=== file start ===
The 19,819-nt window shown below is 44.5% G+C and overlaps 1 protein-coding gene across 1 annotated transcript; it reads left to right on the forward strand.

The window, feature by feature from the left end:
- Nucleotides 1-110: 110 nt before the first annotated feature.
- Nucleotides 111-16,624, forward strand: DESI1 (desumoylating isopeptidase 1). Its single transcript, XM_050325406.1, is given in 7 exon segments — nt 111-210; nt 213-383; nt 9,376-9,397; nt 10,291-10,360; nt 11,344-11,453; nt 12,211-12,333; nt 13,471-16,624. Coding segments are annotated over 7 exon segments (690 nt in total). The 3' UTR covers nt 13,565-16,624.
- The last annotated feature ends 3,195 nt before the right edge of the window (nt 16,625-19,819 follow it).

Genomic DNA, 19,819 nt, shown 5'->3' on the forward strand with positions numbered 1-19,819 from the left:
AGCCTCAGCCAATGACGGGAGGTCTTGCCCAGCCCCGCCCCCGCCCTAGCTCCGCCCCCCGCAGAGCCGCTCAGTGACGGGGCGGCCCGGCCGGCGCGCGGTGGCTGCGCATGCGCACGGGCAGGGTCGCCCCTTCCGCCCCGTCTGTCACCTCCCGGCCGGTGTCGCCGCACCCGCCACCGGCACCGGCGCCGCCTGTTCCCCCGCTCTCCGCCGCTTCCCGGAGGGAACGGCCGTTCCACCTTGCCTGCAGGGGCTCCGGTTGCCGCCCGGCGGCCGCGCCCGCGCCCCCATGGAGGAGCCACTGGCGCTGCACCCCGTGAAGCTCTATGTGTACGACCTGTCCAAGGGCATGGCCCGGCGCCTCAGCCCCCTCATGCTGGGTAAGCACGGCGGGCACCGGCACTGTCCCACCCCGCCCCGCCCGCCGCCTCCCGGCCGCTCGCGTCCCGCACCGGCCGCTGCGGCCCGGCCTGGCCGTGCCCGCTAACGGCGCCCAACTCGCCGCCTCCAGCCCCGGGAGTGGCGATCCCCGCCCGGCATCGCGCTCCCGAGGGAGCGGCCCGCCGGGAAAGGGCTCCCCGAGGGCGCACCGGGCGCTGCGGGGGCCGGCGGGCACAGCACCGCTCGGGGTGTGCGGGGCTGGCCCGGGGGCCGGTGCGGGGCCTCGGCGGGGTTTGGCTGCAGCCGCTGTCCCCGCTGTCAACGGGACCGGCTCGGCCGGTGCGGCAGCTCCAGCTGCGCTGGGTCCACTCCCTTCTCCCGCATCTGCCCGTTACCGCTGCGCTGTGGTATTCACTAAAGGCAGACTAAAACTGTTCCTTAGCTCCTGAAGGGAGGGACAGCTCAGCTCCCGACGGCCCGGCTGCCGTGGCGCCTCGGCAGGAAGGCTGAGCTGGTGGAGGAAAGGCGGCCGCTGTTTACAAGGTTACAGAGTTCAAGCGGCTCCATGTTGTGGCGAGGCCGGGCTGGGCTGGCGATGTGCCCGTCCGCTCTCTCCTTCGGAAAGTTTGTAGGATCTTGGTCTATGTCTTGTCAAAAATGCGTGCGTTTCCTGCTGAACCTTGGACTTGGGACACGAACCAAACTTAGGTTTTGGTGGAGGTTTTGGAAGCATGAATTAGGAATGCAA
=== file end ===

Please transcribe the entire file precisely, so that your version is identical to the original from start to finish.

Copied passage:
The 19,819-nt window shown below is 44.5% G+C and overlaps 1 protein-coding gene across 1 annotated transcript; it reads left to right on the forward strand.

The window, feature by feature from the left end:
- Nucleotides 1-110: 110 nt before the first annotated feature.
- Nucleotides 111-16,624, forward strand: DESI1 (desumoylating isopeptidase 1). Its single transcript, XM_050325406.1, is given in 7 exon segments — nt 111-210; nt 213-383; nt 9,376-9,397; nt 10,291-10,360; nt 11,344-11,453; nt 12,211-12,333; nt 13,471-16,624. Coding segments are annotated over 7 exon segments (690 nt in total). The 3' UTR covers nt 13,565-16,624.
- The last annotated feature ends 3,195 nt before the right edge of the window (nt 16,625-19,819 follow it).

Genomic DNA, 19,819 nt, shown 5'->3' on the forward strand with positions numbered 1-19,819 from the left:
AGCCTCAGCCAATGACGGGAGGTCTTGCCCAGCCCCGCCCCCGCCCTAGCTCCGCCCCCCGCAGAGCCGCTCAGTGACGGGGCGGCCCGGCCGGCGCGCGGTGGCTGCGCATGCGCACGGGCAGGGTCGCCCCTTCCGCCCCGTCTGTCACCTCCCGGCCGGTGTCGCCGCACCCGCCACCGGCACCGGCGCCGCCTGTTCCCCCGCTCTCCGCCGCTTCCCGGAGGGAACGGCCGTTCCACCTTGCCTGCAGGGGCTCCGGTTGCCGCCCGGCGGCCGCGCCCGCGCCCCCATGGAGGAGCCACTGGCGCTGCACCCCGTGAAGCTCTATGTGTACGACCTGTCCAAGGGCATGGCCCGGCGCCTCAGCCCCCTCATGCTGGGTAAGCACGGCGGGCACCGGCACTGTCCCACCCCGCCCCGCCCGCCGCCTCCCGGCCGCTCGCGTCCCGCACCGGCCGCTGCGGCCCGGCCTGGCCGTGCCCGCTAACGGCGCCCAACTCGCCGCCTCCAGCCCCGGGAGTGGCGATCCCCGCCCGGCATCGCGCTCCCGAGGGAGCGGCCCGCCGGGAAAGGGCTCCCCGAGGGCGCACCGGGCGCTGCGGGGGCCGGCGGGCACAGCACCGCTCGGGGTGTGCGGGGCTGGCCCGGGGGCCGGTGCGGGGCCTCGGCGGGGTTTGGCTGCAGCCGCTGTCCCCGCTGTCAACGGGACCGGCTCGGCCGGTGCGGCAGCTCCAGCTGCGCTGGGTCCACTCCCTTCTCCCGCATCTGCCCGTTACCGCTGCGCTGTGGTATTCACTAAAGGCAGACTAAAACTGTTCCTTAGCTCCTGAAGGGAGGGACAGCTCAGCTCCCGACGGCCCGGCTGCCGTGGCGCCTCGGCAGGAAGGCTGAGCTGGTGGAGGAAAGGCGGCCGCTGTTTACAAGGTTACAGAGTTCAAGCGGCTCCATGTTGTGGCGAGGCCGGGCTGGGCTGGCGATGTGCCCGTCCGCTCTCTCCTTCGGAAAGTTTGTAGGATCTTGGTCTATGTCTTGTCAAAAATGCGTGCGTTTCCTGCTGAACCTTGGACTTGGGACACGAACCAAACTTAGGTTTTGGTGGAGGTTTTGGAAGCATGAATTAGGAATGCAA